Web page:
Ochsenfeld

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Map of the regíon. The Ochsenfeld is on the left at the bottom.

Ochsenfeld in Alsace

Ochsenfeld is a German word composition.

It is composed of the words “Ochsen” (oxen), the plural of “Ochs” (ox), and “Feld” (field).

Therefore the term refers to an area of cattle pastures.

The present article deals with the Alsatian region. In French it is called “l'Ochsenfeld”.

It is a vast plain that extends from the outlet of the valley of Thann in the west to the forest of the Hardt (beyond Mulhouse) in the east and from the Sundgau in the south to Ensisheim in the north.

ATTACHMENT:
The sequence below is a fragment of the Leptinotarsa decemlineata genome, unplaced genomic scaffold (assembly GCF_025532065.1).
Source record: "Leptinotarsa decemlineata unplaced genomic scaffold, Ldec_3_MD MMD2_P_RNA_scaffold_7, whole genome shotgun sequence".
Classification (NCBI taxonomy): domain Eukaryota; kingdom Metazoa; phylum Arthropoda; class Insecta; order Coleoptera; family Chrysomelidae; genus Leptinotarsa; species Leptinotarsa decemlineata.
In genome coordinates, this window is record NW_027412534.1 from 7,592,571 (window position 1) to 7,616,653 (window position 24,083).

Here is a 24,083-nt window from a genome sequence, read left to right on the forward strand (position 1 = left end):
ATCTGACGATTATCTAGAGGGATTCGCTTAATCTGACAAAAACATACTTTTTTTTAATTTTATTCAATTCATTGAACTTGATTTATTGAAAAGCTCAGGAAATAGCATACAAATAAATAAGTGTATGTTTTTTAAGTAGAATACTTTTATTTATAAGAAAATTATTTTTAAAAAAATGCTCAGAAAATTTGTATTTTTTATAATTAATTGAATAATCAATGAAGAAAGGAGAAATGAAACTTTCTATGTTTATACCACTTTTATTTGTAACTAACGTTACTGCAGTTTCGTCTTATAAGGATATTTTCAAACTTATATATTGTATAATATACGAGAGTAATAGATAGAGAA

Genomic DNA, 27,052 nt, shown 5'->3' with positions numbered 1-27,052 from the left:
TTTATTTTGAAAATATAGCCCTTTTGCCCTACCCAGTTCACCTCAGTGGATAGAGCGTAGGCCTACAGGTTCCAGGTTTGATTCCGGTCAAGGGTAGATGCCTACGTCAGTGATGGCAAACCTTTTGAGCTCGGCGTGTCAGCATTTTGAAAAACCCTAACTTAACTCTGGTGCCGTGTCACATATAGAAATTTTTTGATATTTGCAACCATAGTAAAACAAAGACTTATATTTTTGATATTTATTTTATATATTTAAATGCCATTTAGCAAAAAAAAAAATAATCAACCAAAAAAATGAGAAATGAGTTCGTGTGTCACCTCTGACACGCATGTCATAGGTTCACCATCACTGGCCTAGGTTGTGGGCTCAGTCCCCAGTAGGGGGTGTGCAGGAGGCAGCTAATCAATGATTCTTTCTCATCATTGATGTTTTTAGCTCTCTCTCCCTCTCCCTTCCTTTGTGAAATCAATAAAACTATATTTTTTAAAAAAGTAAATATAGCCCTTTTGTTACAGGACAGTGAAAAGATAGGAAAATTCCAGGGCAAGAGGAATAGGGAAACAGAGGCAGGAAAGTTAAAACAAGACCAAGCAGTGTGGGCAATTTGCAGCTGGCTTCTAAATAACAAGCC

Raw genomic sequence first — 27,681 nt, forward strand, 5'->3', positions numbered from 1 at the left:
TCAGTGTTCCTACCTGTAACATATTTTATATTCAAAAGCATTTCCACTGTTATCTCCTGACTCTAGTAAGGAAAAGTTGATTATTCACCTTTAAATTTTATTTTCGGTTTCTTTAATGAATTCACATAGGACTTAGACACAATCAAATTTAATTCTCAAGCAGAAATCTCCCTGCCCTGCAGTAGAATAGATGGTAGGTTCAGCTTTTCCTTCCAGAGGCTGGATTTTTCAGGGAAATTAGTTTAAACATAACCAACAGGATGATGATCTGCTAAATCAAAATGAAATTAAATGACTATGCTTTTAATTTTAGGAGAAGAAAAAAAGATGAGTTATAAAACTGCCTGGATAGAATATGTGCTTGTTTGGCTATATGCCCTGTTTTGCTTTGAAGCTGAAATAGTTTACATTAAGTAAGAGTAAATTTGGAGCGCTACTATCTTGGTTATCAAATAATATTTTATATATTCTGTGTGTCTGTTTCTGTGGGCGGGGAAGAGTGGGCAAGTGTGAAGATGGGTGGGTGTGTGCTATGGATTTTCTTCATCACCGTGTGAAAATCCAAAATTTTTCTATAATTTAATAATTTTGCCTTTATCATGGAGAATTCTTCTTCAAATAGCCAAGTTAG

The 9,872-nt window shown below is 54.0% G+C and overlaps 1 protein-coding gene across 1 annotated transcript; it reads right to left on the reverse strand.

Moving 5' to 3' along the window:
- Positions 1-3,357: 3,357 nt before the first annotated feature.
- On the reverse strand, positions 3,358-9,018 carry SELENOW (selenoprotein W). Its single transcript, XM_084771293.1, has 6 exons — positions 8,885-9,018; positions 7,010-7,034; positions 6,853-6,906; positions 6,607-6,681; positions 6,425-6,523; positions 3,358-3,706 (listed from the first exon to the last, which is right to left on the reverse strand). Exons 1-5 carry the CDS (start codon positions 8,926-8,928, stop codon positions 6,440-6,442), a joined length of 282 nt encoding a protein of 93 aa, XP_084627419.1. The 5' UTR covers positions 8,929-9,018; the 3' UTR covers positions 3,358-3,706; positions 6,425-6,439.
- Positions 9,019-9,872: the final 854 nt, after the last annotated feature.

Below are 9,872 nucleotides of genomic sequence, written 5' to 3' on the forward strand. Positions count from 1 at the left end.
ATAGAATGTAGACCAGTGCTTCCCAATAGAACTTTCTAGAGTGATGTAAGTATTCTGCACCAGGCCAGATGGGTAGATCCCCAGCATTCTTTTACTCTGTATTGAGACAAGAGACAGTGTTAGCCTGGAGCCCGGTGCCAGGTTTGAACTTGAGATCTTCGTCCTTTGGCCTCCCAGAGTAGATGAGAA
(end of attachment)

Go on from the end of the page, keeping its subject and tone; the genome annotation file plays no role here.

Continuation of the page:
Ochsenfeld is the name given to the natural region of Mulhouse.

This plain is called so, because in the Middle Ages it was entirely used for animal husbandry and many major cattle markets were held there. However, with the development of agricultural techniques the Ochsenfeld became cropland.

The northeastern part of the Ochsenfeld is covered by the woodland of Nonnenbruch forest.

Ochsenfeld is also the name of a place between Cernay and Wittelsheim in the departament Haut-Rhin. In this place the archaeological remains of the Battle of Vosges were found. Romans fought there against a Germanic tribe in the fiercest battle of that time.

Legend has it that this battle triggered the foundation of Mulhouse.

Further reading[edit]

  • M. Ingold: L'Ochsenfeld, ses antiquités, ses traditions, Impr. de Vve-Berger-Levrault, 1862

External links[edit]